In addition to barring any U.S. president from withdrawing the United States from NATO without first going through Congress, Mr. Kaine’s amendment also attempts to take away any resources a president may use to end U.S. participation in NATO without Congressional approval. A president would not be able to use any taxpayer funds to bring about a U.S. withdrawal from NATO and the resolution authorizes Congress to challenge any such presidential actions in federal court.

The amendment passed in the Senate by a vote of 65–28, with only Republicans opposing the measures constraining the presidency from withdrawing from NATO.

Mr. Kaine has supported such legislation for years. In 2018, Mr. Kaine and other senators attempted to pass a bill to constrain a president’s ability to leave NATO in 2018 after President Donald Trump aired frustration with the alliance and suggested he’d leave NATO if other member nations didn’t contribute more. Mr. Kaine has raised subsequent efforts requiring congressional approval for withdrawing from NATO.

Ukraine War Heightens NATO Concerns

There are some risks that the war between Russia and Ukraine could spill over into a direct conflict between Russia and the NATO alliance, which has been backing Ukrainian forces.

In November, a missile left the confines of the fighting in Ukraine, landing in a Polish border town and killing two civilians. Following that incident, Ukrainian President Volodymyr Zelenskyy was quick to attribute the deaths to a Russian attack and suggested the incident implicated NATO’s collective security agreement.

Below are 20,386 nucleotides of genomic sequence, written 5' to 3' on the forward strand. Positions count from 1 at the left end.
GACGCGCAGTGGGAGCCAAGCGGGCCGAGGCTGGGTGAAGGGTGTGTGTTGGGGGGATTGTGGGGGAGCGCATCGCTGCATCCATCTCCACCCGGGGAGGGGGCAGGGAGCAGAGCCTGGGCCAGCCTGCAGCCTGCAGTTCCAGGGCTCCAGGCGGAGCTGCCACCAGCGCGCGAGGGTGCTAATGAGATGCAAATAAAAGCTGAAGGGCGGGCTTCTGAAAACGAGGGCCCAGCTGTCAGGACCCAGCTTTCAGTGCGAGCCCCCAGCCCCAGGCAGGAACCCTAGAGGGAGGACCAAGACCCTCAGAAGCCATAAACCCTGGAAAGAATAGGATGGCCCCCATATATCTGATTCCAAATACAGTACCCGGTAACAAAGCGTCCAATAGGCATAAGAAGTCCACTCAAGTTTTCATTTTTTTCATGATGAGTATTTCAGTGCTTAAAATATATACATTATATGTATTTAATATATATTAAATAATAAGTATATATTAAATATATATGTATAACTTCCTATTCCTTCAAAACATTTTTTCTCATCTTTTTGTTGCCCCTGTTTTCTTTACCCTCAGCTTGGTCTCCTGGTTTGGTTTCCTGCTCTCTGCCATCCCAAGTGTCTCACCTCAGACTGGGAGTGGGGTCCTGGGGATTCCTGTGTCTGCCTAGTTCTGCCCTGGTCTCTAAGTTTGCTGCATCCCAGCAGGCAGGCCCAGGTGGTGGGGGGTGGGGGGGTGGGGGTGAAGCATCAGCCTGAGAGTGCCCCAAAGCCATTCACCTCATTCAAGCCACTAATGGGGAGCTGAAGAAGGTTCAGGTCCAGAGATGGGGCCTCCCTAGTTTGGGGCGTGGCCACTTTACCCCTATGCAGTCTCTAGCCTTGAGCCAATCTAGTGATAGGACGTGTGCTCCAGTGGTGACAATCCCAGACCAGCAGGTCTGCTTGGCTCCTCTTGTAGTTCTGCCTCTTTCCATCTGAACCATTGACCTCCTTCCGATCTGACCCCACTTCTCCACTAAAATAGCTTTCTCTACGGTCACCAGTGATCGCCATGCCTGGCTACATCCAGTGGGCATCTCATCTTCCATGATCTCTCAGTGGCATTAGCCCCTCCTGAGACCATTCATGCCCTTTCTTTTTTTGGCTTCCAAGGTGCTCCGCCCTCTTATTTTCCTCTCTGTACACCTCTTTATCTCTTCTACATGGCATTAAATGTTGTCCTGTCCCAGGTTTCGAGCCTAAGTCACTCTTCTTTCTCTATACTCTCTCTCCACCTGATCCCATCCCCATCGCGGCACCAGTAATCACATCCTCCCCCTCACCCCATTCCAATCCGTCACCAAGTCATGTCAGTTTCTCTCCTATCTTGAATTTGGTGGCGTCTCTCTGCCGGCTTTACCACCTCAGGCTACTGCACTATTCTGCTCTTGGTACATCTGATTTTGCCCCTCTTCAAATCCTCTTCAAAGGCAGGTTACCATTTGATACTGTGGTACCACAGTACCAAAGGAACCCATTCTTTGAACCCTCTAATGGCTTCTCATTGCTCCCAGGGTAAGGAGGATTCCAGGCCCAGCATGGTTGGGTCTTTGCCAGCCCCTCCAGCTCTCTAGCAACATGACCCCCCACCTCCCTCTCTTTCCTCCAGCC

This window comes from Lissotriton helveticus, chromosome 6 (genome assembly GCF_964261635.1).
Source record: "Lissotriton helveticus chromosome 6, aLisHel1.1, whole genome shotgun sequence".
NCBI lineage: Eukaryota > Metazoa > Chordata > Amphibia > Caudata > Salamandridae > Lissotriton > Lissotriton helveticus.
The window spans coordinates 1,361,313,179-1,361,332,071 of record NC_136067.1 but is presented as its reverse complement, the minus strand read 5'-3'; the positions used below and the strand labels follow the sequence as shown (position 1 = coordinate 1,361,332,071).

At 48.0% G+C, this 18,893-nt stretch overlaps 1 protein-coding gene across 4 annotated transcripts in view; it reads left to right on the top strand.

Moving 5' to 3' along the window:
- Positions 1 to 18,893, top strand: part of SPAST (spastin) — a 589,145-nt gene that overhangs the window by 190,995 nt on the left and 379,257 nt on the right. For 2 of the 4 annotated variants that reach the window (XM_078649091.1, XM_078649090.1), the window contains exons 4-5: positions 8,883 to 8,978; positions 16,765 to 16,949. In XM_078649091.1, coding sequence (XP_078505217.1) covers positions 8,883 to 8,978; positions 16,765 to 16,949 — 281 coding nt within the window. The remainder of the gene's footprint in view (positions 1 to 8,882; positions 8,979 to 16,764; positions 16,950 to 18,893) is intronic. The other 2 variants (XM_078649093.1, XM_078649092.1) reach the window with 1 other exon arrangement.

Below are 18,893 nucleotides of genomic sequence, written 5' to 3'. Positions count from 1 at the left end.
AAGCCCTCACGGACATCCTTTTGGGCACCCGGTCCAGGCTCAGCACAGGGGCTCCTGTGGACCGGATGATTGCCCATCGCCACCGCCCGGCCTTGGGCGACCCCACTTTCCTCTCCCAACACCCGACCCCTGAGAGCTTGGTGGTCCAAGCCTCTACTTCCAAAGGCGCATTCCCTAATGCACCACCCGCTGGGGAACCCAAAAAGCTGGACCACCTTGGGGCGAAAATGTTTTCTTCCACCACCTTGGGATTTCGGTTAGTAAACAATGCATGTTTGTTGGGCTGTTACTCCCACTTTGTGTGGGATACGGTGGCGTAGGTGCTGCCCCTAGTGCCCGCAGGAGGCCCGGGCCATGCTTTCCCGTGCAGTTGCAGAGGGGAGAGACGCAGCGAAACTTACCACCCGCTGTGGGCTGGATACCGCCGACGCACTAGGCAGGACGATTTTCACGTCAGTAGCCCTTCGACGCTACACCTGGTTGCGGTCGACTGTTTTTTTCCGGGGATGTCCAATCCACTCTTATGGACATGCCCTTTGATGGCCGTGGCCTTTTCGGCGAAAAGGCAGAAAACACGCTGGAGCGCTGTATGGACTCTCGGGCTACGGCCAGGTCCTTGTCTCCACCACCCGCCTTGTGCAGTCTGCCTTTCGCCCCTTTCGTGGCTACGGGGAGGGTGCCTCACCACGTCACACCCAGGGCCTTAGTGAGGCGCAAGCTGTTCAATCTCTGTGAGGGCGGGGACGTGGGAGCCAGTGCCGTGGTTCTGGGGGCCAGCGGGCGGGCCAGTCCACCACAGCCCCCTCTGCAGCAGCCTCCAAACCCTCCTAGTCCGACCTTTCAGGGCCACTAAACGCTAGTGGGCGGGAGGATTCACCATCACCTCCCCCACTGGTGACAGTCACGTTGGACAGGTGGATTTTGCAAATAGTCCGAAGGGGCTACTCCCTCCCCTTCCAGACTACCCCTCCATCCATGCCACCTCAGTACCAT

“The longer Russia feels impunity, the more threats there will be to anyone within reach of Russian missiles. To fire missiles at NATO territory! This is a Russian missile attack on collective security! This is a very significant escalation. We must act,” Mr. Zelenskyy said shortly after the missile landed in Poland.

Mr. Menendez also brought up NATO Article 5 after the missile hit Poland, telling Politico, “I hope that the Russians apologize quickly for the loss of life and express that it wasn’t intentional. Obviously, if it was intentional, that has all kinds of consequences to it. It’s definitely an enlargement of the conflict and, of course, it brings into question Article 5.”

NATO leaders eventually concluded that the missile that hit Poland in November was a Ukrainian air defense missile that had been fired in an attempt to defend Ukrainian territory from a Russian aerial attack.

The potential for a direct conflict between Russia and NATO has again come up in recent weeks.

On June 22, Sens. Lindsey Graham (R-S.C.) and Richard Blumenthal (D-Conn.) introduced a resolution that states if radioactive contaminants spill over into a NATO country as the result of Russia using a nuclear weapon against Ukraine or a Ukrainian nuclear facility being destroyed, it will be considered an attack on the alliance and carry NATO Article 5 implications. The resolution also calls for President Joe Biden’s administration to begin planning with NATO counterparts for this exact scenario.

From NTD News